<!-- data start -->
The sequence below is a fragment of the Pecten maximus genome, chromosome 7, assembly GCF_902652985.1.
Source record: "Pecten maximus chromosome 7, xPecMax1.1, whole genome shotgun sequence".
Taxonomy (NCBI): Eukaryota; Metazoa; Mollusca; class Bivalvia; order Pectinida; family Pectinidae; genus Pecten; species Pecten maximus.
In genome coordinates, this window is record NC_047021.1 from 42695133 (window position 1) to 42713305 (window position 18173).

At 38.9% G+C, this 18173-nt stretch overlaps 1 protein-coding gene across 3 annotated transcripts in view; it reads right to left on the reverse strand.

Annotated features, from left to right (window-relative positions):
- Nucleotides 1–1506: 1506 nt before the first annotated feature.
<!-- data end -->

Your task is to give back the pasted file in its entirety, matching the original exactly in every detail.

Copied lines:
The sequence below is a fragment of the Pecten maximus genome, chromosome 7, assembly GCF_902652985.1.
Source record: "Pecten maximus chromosome 7, xPecMax1.1, whole genome shotgun sequence".
Taxonomy (NCBI): Eukaryota; Metazoa; Mollusca; class Bivalvia; order Pectinida; family Pectinidae; genus Pecten; species Pecten maximus.
In genome coordinates, this window is record NC_047021.1 from 42695133 (window position 1) to 42713305 (window position 18173).

At 38.9% G+C, this 18173-nt stretch overlaps 1 protein-coding gene across 3 annotated transcripts in view; it reads right to left on the reverse strand.

Annotated features, from left to right (window-relative positions):
- Nucleotides 1–1506: 1506 nt before the first annotated feature.